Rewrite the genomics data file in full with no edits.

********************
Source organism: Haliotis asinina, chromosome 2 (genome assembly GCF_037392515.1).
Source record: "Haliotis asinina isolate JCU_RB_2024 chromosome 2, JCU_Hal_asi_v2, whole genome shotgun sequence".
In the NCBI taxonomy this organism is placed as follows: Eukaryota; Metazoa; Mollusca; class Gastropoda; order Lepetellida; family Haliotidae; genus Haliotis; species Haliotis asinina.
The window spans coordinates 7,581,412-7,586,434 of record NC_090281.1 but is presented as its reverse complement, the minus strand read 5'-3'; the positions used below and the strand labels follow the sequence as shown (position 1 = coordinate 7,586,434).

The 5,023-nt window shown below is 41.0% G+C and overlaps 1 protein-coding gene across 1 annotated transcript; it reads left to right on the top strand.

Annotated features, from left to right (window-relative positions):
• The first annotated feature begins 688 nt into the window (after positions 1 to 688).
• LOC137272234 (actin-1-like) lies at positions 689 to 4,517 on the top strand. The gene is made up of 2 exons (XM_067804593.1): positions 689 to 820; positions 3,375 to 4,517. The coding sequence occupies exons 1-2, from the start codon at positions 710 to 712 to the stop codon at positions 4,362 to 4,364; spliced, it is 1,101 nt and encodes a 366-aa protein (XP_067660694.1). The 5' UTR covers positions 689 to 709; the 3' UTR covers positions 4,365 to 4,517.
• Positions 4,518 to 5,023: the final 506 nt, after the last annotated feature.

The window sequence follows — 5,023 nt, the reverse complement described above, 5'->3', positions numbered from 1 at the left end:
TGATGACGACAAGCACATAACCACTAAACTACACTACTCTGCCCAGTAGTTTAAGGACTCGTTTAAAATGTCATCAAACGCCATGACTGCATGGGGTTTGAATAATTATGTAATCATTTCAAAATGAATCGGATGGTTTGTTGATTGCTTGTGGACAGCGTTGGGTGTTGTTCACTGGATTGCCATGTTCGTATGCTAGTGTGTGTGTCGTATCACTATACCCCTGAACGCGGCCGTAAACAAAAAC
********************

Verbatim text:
Source organism: Haliotis asinina, chromosome 2 (genome assembly GCF_037392515.1).
Source record: "Haliotis asinina isolate JCU_RB_2024 chromosome 2, JCU_Hal_asi_v2, whole genome shotgun sequence".
In the NCBI taxonomy this organism is placed as follows: Eukaryota; Metazoa; Mollusca; class Gastropoda; order Lepetellida; family Haliotidae; genus Haliotis; species Haliotis asinina.
The window spans coordinates 7,581,412-7,586,434 of record NC_090281.1 but is presented as its reverse complement, the minus strand read 5'-3'; the positions used below and the strand labels follow the sequence as shown (position 1 = coordinate 7,586,434).

The 5,023-nt window shown below is 41.0% G+C and overlaps 1 protein-coding gene across 1 annotated transcript; it reads left to right on the top strand.

Annotated features, from left to right (window-relative positions):
• The first annotated feature begins 688 nt into the window (after positions 1 to 688).
• LOC137272234 (actin-1-like) lies at positions 689 to 4,517 on the top strand. The gene is made up of 2 exons (XM_067804593.1): positions 689 to 820; positions 3,375 to 4,517. The coding sequence occupies exons 1-2, from the start codon at positions 710 to 712 to the stop codon at positions 4,362 to 4,364; spliced, it is 1,101 nt and encodes a 366-aa protein (XP_067660694.1). The 5' UTR covers positions 689 to 709; the 3' UTR covers positions 4,365 to 4,517.
• Positions 4,518 to 5,023: the final 506 nt, after the last annotated feature.

The window sequence follows — 5,023 nt, the reverse complement described above, 5'->3', positions numbered from 1 at the left end:
TGATGACGACAAGCACATAACCACTAAACTACACTACTCTGCCCAGTAGTTTAAGGACTCGTTTAAAATGTCATCAAACGCCATGACTGCATGGGGTTTGAATAATTATGTAATCATTTCAAAATGAATCGGATGGTTTGTTGATTGCTTGTGGACAGCGTTGGGTGTTGTTCACTGGATTGCCATGTTCGTATGCTAGTGTGTGTGTCGTATCACTATACCCCTGAACGCGGCCGTAAACAAAAAC